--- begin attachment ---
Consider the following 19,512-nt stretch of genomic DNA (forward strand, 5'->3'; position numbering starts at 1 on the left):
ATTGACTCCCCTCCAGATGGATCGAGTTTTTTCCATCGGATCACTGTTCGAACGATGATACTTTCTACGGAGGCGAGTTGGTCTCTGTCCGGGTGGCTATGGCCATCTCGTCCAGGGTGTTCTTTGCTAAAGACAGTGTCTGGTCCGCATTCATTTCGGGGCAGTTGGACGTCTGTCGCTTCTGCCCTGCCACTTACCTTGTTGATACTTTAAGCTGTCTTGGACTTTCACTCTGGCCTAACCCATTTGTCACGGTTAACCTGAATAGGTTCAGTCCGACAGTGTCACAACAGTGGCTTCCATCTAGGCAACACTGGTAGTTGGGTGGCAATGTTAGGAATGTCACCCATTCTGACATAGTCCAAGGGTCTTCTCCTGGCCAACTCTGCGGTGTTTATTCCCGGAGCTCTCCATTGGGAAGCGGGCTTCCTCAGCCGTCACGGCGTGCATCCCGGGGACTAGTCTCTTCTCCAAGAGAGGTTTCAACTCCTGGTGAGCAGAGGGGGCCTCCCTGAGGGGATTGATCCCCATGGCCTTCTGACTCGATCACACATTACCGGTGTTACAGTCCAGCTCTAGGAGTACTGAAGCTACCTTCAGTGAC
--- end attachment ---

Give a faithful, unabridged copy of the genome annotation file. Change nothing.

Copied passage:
Consider the following 19,512-nt stretch of genomic DNA (forward strand, 5'->3'; position numbering starts at 1 on the left):
ATTGACTCCCCTCCAGATGGATCGAGTTTTTTCCATCGGATCACTGTTCGAACGATGATACTTTCTACGGAGGCGAGTTGGTCTCTGTCCGGGTGGCTATGGCCATCTCGTCCAGGGTGTTCTTTGCTAAAGACAGTGTCTGGTCCGCATTCATTTCGGGGCAGTTGGACGTCTGTCGCTTCTGCCCTGCCACTTACCTTGTTGATACTTTAAGCTGTCTTGGACTTTCACTCTGGCCTAACCCATTTGTCACGGTTAACCTGAATAGGTTCAGTCCGACAGTGTCACAACAGTGGCTTCCATCTAGGCAACACTGGTAGTTGGGTGGCAATGTTAGGAATGTCACCCATTCTGACATAGTCCAAGGGTCTTCTCCTGGCCAACTCTGCGGTGTTTATTCCCGGAGCTCTCCATTGGGAAGCGGGCTTCCTCAGCCGTCACGGCGTGCATCCCGGGGACTAGTCTCTTCTCCAAGAGAGGTTTCAACTCCTGGTGAGCAGAGGGGGCCTCCCTGAGGGGATTGATCCCCATGGCCTTCTGACTCGATCACACATTACCGGTGTTACAGTCCAGCTCTAGGAGTACTGAAGCTACCTTCAGTGAC